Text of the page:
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Anthony Davis Embracing The Center Position Has Changed Everything For The Lakers

The Lakers’ early struggles have masked the resurgence of Anthony Davis back into All-NBA form, but as L.A. climbs its way out of the Western Conference cellar, it’s been on the back of Davis playing the best ball we’ve seen from him since helping the Lakers win a title in 2020.

Davis is averaging 28.6 points and 12.8 rebounds per game as he has accepted the role many have long wanted him to take on as L.A.’s center, dominating opposing fives thanks to his combination of strength and quickness. Davis not only being willing to play the five but embracing the role of being a dominant center is arguably Darvin Ham’s greatest feat so far as Lakers coach. For years, fans and analysts have been begging Davis to become the Lakers’ full-time five, but he has long been resistant to that idea. This year, by sheer necessity on a roster without any depth at center, he has become that. And both he and the Lakers are better for it.

The move to center has allowed Davis to change his shot diet tremendously, almost exclusively working around the rim and in the paint this season. Entering Sunday’s game with the Wizards, when he had 55 points on 22-of-30 shooting, Davis was attempting 66.3 percent of his shots from inside 10 feet from the basket, the highest percentage in his career, including 38.5 percent of his attempts at the rim, the most since the second season of his career, per Basketball-Reference. It’s an important shift that has been needed but hard to get Davis to make, because after an unbelievable heater in the Bubble in which he shot the ball better than he ever did in his career, his jumper has fallen off considerably in the two-plus seasons since.

Davis’ hesitancy to become a full-time center was understandable given the various injuries he’s sustained over his career, but when he plays with force — attacking downhill — he is simply unstoppable. That was the case against the Wizards, as he recognized Washington had no one to really protect the rim and attacked mercilessly from the jump.

His shot chart from that game is nothing short of beautiful, as he just went to work inside and the Wizards had nothing for him.

anthony davis shot chart

His performance against the Bucks was equally impressive, but also showed how his confidence has breathed life back into his jumper as well, as he drew Brook Lopez out of the paint with some early pull-up jumpers, creating more room to work inside later.

Defensively, he’s still as dominant as ever, posting 2.4 blocks and 1.4 steals per game, patrolling the paint and erasing mistakes by perimeter players at the rim. His athleticism allows him to switch when needed or hedge and recover, giving Darvin Ham the ability to get creative with his defensive looks.

This is the Davis that Lakers fans have wanted to see since that 2020 title run, but through a combination of injuries, unwillingness, and roster logjams at the five, we’re only just now seeing it in action. That’s a credit to Ham, who has done yeoman’s work on the bench to turn the early season around despite minimal roster additions. While getting Russell Westbrook to thrive as a bench player has gotten most of the discussion when it comes to Ham’s ability to be a star-whisperer, getting Davis to play as a dominant center is equally as impressive.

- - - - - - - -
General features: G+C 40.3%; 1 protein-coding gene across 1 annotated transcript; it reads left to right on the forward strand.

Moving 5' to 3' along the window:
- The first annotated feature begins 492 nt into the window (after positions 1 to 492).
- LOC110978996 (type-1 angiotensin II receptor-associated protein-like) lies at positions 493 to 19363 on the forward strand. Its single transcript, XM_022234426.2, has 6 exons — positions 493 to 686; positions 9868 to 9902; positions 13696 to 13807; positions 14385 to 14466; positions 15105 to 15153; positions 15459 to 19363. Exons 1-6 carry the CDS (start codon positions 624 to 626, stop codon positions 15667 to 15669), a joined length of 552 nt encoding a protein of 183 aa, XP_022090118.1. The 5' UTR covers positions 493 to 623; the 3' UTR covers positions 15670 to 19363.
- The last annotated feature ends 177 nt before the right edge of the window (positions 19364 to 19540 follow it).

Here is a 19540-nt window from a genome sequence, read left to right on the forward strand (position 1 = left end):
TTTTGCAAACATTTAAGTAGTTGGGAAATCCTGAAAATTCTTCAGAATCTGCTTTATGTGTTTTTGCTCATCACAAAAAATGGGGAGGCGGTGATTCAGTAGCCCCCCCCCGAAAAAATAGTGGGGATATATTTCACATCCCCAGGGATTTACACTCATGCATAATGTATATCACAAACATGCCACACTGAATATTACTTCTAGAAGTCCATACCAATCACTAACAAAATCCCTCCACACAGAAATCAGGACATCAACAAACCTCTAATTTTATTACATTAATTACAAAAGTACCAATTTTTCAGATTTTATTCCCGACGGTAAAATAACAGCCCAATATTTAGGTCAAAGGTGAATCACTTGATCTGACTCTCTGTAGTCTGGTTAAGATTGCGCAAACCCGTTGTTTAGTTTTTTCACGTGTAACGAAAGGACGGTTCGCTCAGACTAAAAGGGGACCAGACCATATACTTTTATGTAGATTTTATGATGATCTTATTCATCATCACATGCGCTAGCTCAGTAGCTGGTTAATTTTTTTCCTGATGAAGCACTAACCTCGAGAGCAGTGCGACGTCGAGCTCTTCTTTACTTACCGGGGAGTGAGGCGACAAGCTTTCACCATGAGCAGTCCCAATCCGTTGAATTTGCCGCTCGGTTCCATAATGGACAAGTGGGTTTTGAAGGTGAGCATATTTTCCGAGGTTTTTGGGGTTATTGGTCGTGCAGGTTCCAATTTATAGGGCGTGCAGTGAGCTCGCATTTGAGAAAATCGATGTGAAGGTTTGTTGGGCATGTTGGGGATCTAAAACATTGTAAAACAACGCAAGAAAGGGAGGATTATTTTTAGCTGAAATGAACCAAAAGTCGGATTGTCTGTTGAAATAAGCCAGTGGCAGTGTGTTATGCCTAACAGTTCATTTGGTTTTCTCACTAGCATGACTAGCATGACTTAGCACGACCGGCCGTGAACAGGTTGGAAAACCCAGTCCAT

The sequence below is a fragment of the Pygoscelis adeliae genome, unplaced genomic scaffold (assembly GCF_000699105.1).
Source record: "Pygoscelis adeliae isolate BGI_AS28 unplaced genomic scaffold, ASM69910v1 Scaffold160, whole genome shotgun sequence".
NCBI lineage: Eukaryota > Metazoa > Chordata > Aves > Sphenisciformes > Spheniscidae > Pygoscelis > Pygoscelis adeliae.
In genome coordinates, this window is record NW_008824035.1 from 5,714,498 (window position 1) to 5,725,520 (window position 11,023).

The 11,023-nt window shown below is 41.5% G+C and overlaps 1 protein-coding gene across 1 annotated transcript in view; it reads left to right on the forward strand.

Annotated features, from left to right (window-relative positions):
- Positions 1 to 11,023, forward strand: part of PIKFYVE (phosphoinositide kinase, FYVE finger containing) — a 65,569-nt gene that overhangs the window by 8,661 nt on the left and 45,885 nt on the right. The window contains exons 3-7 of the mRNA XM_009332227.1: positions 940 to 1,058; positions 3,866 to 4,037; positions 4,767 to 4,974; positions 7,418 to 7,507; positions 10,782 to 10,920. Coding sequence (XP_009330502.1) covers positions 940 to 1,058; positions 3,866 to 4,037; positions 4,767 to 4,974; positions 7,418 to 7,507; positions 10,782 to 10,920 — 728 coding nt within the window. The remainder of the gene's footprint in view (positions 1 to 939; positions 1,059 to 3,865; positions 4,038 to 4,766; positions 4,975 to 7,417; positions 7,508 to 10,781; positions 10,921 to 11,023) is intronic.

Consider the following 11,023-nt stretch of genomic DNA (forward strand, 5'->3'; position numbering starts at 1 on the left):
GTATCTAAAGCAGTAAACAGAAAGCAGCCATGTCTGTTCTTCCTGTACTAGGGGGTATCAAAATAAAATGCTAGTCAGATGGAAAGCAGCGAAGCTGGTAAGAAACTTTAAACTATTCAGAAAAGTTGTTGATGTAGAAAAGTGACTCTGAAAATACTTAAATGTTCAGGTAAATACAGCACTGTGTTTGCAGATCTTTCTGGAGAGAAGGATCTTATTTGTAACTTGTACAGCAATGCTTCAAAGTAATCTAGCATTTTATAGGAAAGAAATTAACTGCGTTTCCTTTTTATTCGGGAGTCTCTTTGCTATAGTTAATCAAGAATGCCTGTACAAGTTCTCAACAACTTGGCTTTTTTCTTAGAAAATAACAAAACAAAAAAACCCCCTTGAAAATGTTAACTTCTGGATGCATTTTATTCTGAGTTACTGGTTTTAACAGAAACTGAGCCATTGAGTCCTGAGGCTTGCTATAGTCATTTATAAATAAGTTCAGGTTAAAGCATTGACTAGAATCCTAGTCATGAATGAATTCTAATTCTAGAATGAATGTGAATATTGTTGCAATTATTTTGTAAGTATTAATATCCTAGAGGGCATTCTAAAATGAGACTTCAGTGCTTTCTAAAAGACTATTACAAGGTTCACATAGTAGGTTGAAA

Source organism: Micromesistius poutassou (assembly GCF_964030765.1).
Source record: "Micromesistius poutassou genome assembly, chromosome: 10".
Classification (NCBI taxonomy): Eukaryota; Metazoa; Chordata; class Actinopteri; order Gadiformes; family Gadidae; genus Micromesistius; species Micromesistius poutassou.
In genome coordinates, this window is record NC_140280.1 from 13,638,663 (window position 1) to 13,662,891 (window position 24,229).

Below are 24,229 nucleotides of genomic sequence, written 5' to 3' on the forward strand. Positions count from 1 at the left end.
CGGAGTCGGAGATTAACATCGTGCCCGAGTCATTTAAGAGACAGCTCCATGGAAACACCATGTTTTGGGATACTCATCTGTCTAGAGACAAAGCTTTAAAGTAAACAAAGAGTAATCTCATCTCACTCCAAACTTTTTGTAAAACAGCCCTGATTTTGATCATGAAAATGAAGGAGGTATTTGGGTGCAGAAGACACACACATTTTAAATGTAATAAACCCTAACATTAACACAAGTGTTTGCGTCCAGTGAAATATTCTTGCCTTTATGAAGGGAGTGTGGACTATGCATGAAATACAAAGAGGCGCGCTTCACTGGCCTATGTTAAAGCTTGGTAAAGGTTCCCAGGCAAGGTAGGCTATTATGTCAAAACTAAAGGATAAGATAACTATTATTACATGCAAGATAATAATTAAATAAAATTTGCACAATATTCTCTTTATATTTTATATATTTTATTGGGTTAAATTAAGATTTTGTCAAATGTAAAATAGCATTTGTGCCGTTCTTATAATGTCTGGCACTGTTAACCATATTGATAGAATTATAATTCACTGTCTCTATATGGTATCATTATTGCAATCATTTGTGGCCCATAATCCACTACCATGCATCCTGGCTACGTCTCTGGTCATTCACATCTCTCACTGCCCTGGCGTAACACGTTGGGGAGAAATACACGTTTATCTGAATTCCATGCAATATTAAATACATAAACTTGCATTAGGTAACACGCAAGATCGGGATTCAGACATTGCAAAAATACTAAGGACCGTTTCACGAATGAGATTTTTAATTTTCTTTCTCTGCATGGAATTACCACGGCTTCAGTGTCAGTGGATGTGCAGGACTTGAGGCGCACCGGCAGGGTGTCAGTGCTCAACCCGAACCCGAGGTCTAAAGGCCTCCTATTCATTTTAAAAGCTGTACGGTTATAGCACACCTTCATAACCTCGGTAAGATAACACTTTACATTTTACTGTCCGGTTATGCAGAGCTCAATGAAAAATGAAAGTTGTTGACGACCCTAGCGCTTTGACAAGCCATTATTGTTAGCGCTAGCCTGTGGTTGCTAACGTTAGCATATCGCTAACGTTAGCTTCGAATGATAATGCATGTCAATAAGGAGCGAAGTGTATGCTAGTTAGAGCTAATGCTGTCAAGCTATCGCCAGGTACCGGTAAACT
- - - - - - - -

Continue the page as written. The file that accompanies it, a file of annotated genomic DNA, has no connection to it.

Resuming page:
While Davis’ play doesn’t change the Lakers’ needs on the roster, as shooting remains a desperate need around Davis, LeBron James, and Westbrook, it does potentially change the calculus for the Lakers front office. With LeBron in Year 20, there were plenty wondering if this team could be a contender even if they added reinforcements and made a big move — including, reportedly, the Lakers’ decision-makers. The only way that would be the case was if Davis returned to All-NBA form and he has steadily worked his way into being just that through 22 games this season.

What makes this current run of play feel particularly important is that it’s not simply Davis getting hot as a shooter, but is instead a fundamental change in how he’s playing. Shooting can come and go, and while going 4-of-6 from deep the last two games has undoubtedly helped, the 87 other points he’s racked up are far more impressive because they come in a much more sustainable way.

Davis should be able to dominate opposing big men. That ability has never been a question. It’s always been whether he will assert himself, and for the last month he’s done exactly that.

So long as that continues, Davis will be dominant. The shooting can make him truly unstoppable and yields things like 99 points in two games, but even without that, so long as he plays with the force he has of late, the Lakers can count on him to be a leading option, which changes their outlook on this season tremendously.